Justice Department pushes back at Tim Cook’s customer letter regarding unlocking iPhone, calls stance a ‘public brand strategy’
Meanwhile, The New York Times comes out in favor of Apple’s stance in an editorial that Apple is ‘doing the right thing’ while Donald Trump calls for boycott
The Justice Department is not letting Apple off the hook, its wants Judge Sheri Pym of the Federal District Court for the Central District of California to compel Apple to help the FBI break into the iPhone of San Bernardino shooter Syed Rizwan Farook, despite Apple CEO’s adamant refusal to do so.
“Rather than assist the effort to fully investigate a deadly terrorist attack by obeying this Court’s Order of February 16, 2016, Apple has responded by publicly repudiating that Order,” the memorandum states.
The accusation is a reaction to Apple CEO’s public letter to customers where he states that the government is asking too much.
The United States government has demanded that Apple take an unprecedented step which threatens the security of our customers,” wrote Cook. “We oppose this order, which has implications far beyond the legal case at hand.”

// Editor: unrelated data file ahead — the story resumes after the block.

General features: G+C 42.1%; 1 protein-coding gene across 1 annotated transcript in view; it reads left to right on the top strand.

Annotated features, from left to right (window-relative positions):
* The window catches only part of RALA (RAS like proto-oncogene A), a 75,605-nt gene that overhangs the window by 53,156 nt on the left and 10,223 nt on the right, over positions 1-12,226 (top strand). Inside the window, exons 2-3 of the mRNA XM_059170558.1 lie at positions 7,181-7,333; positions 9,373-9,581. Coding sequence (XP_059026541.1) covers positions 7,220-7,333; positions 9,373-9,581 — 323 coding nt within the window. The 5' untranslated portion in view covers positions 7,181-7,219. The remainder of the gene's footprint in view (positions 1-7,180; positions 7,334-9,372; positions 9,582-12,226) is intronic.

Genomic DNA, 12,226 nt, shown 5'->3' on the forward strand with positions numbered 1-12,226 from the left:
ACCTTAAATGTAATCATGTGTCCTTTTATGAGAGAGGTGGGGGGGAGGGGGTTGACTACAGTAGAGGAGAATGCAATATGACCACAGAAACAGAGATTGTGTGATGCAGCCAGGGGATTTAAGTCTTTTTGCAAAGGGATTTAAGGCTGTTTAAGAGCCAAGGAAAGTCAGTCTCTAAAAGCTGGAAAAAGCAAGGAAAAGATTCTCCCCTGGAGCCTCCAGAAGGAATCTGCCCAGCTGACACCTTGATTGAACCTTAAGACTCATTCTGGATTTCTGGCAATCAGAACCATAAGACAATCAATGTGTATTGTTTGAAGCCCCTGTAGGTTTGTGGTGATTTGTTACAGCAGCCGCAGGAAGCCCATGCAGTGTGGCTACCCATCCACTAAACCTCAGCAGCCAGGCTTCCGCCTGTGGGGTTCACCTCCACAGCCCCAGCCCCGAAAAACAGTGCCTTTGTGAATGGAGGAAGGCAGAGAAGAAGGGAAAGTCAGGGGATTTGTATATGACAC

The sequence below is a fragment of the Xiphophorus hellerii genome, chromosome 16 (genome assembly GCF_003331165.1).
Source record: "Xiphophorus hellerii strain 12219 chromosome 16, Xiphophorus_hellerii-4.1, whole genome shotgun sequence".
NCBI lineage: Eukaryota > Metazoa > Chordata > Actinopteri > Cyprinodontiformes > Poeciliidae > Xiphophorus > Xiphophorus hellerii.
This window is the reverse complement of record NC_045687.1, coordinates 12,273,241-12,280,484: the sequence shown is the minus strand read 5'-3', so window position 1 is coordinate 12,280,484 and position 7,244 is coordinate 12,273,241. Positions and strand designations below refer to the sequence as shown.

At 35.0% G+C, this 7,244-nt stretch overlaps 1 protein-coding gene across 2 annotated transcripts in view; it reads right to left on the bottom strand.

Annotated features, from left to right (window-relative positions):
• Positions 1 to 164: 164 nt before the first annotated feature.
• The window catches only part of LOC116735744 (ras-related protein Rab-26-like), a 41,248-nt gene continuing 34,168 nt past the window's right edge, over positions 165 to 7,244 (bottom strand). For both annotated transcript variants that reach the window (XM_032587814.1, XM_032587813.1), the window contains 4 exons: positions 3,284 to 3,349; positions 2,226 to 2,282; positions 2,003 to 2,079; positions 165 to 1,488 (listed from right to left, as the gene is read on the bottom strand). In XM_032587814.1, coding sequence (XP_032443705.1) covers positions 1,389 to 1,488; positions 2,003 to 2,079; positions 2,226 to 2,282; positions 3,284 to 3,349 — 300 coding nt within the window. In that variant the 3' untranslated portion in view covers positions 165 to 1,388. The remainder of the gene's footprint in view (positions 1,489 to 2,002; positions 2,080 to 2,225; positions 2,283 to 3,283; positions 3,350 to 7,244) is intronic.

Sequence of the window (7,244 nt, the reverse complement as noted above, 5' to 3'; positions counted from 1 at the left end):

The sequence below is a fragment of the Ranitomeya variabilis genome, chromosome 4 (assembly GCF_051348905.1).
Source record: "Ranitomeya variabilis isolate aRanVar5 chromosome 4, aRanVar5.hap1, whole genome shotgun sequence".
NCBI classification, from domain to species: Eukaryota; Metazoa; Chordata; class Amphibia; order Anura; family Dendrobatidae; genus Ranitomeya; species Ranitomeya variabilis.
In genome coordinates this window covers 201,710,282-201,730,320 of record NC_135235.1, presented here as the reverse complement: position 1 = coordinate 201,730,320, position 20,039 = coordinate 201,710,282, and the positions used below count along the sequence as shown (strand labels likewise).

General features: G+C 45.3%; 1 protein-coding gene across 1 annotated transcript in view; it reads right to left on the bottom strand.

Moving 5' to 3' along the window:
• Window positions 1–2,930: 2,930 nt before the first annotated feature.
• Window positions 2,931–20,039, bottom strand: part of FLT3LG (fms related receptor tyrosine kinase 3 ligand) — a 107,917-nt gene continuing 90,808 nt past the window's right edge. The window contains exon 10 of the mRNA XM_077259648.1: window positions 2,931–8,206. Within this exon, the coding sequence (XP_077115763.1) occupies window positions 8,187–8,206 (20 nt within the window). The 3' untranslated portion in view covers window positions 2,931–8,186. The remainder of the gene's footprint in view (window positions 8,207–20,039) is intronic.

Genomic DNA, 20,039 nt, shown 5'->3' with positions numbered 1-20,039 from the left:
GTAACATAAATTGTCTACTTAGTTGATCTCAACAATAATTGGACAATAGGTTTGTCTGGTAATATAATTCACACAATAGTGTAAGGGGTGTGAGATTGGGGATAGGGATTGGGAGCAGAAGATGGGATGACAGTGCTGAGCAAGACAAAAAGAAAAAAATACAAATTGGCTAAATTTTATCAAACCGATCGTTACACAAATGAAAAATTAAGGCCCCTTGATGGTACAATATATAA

“For many years, we have used encryption to protect our customers’ personal data because we believe it’s the only way to keep their information safe. We have even put that data out of our own reach, because we believe the contents of your iPhone are none of our business,” Cook said.
Apple has gotten some support today from The New York Times which said in an editorial.
“Law enforcement agencies have a legitimate need for evidence, which is all the more pressing in terrorism cases. But the Constitution and the nation’s laws limit how investigators and prosecutors can collect evidence.”
“Apple has already given the F.B.I. data from the phone that was backed up and stored on its iCloud service; the last backup was made about a month before the attacks… But writing new code would have an effect beyond unlocking one phone. If Apple is required to help the F.B.I. in this case, courts could require it to use this software in future investigations or order it to create new software to fit new needs. It is also theoretically possible that hackers could steal the software from the company’s servers,” the NYT wrote.
The Justice Department, however, is having none of it, accusing Apple of using its defense of privacy as a marketing tool.
“Based on Apple’s recent public statement and other statements by Apple, Apple’s current refusal to comply with the Court’s Order, despite the technical feasibility of doing so, instead appears to be based on its concern for its business model and public brand strategy,” the Justice Department said.
Of course, both things may be right: Apple may be concerned with the privacy consequences of the court’s order, and also concerned that the company’s reputation for both customer service and the security of its devices are at stake.
Then there is Presidential candidate Donald Trump, fresh off taking on the Pope, calling for a boycott of Apple at a South Carolina campaign event: “Boycott Apple until such time as they give that information.”
Trump does not use an iPhone, his spokesman said (likely a Blackberry).